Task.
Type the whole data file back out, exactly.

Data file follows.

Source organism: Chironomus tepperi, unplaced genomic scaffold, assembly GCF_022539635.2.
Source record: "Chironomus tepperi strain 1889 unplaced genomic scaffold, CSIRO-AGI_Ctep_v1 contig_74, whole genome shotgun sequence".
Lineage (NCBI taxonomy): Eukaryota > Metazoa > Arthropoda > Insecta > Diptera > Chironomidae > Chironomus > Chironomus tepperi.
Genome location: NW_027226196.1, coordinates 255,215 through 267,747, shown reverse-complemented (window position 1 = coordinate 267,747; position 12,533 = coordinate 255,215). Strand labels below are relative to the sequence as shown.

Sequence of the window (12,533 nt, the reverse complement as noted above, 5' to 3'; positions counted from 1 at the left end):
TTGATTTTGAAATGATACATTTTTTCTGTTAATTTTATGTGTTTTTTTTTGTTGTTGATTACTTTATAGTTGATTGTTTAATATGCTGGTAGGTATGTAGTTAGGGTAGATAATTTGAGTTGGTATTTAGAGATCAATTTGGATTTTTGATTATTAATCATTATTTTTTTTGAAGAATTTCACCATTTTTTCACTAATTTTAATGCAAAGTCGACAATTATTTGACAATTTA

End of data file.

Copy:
Source organism: Chironomus tepperi, unplaced genomic scaffold, assembly GCF_022539635.2.
Source record: "Chironomus tepperi strain 1889 unplaced genomic scaffold, CSIRO-AGI_Ctep_v1 contig_74, whole genome shotgun sequence".
Lineage (NCBI taxonomy): Eukaryota > Metazoa > Arthropoda > Insecta > Diptera > Chironomidae > Chironomus > Chironomus tepperi.
Genome location: NW_027226196.1, coordinates 255,215 through 267,747, shown reverse-complemented (window position 1 = coordinate 267,747; position 12,533 = coordinate 255,215). Strand labels below are relative to the sequence as shown.

Sequence of the window (12,533 nt, the reverse complement as noted above, 5' to 3'; positions counted from 1 at the left end):
TTGATTTTGAAATGATACATTTTTTCTGTTAATTTTATGTGTTTTTTTTTGTTGTTGATTACTTTATAGTTGATTGTTTAATATGCTGGTAGGTATGTAGTTAGGGTAGATAATTTGAGTTGGTATTTAGAGATCAATTTGGATTTTTGATTATTAATCATTATTTTTTTTGAAGAATTTCACCATTTTTTCACTAATTTTAATGCAAAGTCGACAATTATTTGACAATTTA